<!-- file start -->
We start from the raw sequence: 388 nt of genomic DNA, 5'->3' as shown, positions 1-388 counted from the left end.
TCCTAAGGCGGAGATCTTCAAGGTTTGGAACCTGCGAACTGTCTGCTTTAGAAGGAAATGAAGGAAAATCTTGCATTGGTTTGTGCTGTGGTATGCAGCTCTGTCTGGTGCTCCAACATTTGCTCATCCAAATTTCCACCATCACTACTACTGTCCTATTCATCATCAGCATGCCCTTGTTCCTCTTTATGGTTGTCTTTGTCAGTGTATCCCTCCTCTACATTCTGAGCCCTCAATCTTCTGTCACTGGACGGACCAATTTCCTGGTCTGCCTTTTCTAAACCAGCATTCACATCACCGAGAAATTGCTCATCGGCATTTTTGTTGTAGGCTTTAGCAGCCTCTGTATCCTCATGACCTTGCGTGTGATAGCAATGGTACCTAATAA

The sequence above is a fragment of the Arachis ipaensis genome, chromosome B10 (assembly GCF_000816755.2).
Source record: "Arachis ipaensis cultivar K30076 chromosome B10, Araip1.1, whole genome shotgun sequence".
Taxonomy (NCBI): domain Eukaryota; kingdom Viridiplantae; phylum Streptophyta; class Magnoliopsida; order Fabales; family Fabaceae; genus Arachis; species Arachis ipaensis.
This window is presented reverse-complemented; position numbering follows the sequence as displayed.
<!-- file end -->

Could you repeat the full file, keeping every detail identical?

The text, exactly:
We start from the raw sequence: 388 nt of genomic DNA, 5'->3' as shown, positions 1-388 counted from the left end.
TCCTAAGGCGGAGATCTTCAAGGTTTGGAACCTGCGAACTGTCTGCTTTAGAAGGAAATGAAGGAAAATCTTGCATTGGTTTGTGCTGTGGTATGCAGCTCTGTCTGGTGCTCCAACATTTGCTCATCCAAATTTCCACCATCACTACTACTGTCCTATTCATCATCAGCATGCCCTTGTTCCTCTTTATGGTTGTCTTTGTCAGTGTATCCCTCCTCTACATTCTGAGCCCTCAATCTTCTGTCACTGGACGGACCAATTTCCTGGTCTGCCTTTTCTAAACCAGCATTCACATCACCGAGAAATTGCTCATCGGCATTTTTGTTGTAGGCTTTAGCAGCCTCTGTATCCTCATGACCTTGCGTGTGATAGCAATGGTACCTAATAA

The sequence above is a fragment of the Arachis ipaensis genome, chromosome B10 (assembly GCF_000816755.2).
Source record: "Arachis ipaensis cultivar K30076 chromosome B10, Araip1.1, whole genome shotgun sequence".
Taxonomy (NCBI): domain Eukaryota; kingdom Viridiplantae; phylum Streptophyta; class Magnoliopsida; order Fabales; family Fabaceae; genus Arachis; species Arachis ipaensis.
This window is presented reverse-complemented; position numbering follows the sequence as displayed.